The King (Cyningstaan) cannot participate in capturing 1 ; unless he stands on the centre square, in which case it is still not the King himself who is crucial but rather the dark square he rests upon—White can as easily capture Black pieces against the centre dark square (regardless of whether Black’s King occupies that square or not).
The King also cannot be captured in the normal fashion. He must be surrounded on all four fronts (see Victory section below).
Black wins if the Black King moves to occupy one of the four corner squares 2 :
White wins if he surrounds the Black King on four sides (with White Pieces, or a combination of White pieces and a dark, ‘restricted’ square). The squares diagonal to the King do not count among these four sides:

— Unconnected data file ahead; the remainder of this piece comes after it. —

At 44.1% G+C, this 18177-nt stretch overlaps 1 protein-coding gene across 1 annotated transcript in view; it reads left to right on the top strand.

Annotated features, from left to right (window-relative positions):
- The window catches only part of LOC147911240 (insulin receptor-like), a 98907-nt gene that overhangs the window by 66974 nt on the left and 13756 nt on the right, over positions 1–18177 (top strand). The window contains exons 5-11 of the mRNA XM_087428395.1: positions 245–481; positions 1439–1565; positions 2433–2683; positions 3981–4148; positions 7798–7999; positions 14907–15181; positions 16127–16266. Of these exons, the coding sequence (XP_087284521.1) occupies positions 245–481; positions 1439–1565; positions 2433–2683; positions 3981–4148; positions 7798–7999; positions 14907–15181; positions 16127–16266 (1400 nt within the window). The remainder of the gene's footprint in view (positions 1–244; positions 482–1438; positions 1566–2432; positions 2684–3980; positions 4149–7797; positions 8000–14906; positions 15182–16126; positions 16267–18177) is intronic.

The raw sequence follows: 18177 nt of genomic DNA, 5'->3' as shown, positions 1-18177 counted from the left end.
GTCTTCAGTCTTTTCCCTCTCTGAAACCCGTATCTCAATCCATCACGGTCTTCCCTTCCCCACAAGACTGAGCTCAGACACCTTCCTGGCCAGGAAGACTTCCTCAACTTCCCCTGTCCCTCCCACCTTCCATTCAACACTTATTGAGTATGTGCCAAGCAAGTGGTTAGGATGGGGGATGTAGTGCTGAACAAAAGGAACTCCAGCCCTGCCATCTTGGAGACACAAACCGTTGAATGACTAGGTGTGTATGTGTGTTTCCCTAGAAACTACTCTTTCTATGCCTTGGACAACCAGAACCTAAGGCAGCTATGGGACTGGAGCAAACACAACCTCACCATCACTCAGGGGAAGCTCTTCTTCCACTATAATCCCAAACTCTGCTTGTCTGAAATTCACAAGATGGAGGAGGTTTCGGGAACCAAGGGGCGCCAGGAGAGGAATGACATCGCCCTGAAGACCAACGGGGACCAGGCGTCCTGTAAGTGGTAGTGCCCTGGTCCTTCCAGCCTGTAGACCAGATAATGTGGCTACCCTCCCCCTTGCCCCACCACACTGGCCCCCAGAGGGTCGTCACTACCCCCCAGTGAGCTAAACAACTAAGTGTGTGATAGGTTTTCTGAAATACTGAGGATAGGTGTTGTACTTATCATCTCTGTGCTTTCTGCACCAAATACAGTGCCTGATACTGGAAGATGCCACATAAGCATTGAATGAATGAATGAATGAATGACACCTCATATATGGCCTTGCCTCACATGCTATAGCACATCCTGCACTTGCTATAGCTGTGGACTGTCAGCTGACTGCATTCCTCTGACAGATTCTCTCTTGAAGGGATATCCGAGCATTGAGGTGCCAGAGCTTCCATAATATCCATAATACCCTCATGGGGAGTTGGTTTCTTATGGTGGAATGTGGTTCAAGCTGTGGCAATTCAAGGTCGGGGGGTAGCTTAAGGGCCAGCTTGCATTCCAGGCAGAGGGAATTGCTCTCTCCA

If a player can make no legal moves, then the match ends in a stale-mate.
an excellent detailed page on the reconstruction of tafl based on various texts & archaeological finds
by Sten Helmfrid
Hnefatafl: an Experimental Reconstruction -
another page on Tæfl research by Neil Peterson
King's Table: Game of the Noble Scandinavians -
another fantastic page on Tæfl research by Christie Ward
Games of the Anglo-Saxons @ Regia.org
Irminsul Aettir Archives - Tafl
Tæfl, Tablut & related games
Tafl - The Game of the Vikings
International Journal for Board Game Studies -
no Tafl yet, but hopefully...
forum for TAFL (@ Yahoo! groups)
Taefl Gild - Website -
rules for playing Tafl on the forum, history, &c.
The Tafl Gild
the old home/archives of Taefllor
BUY PHYSICAL TÆFL SETS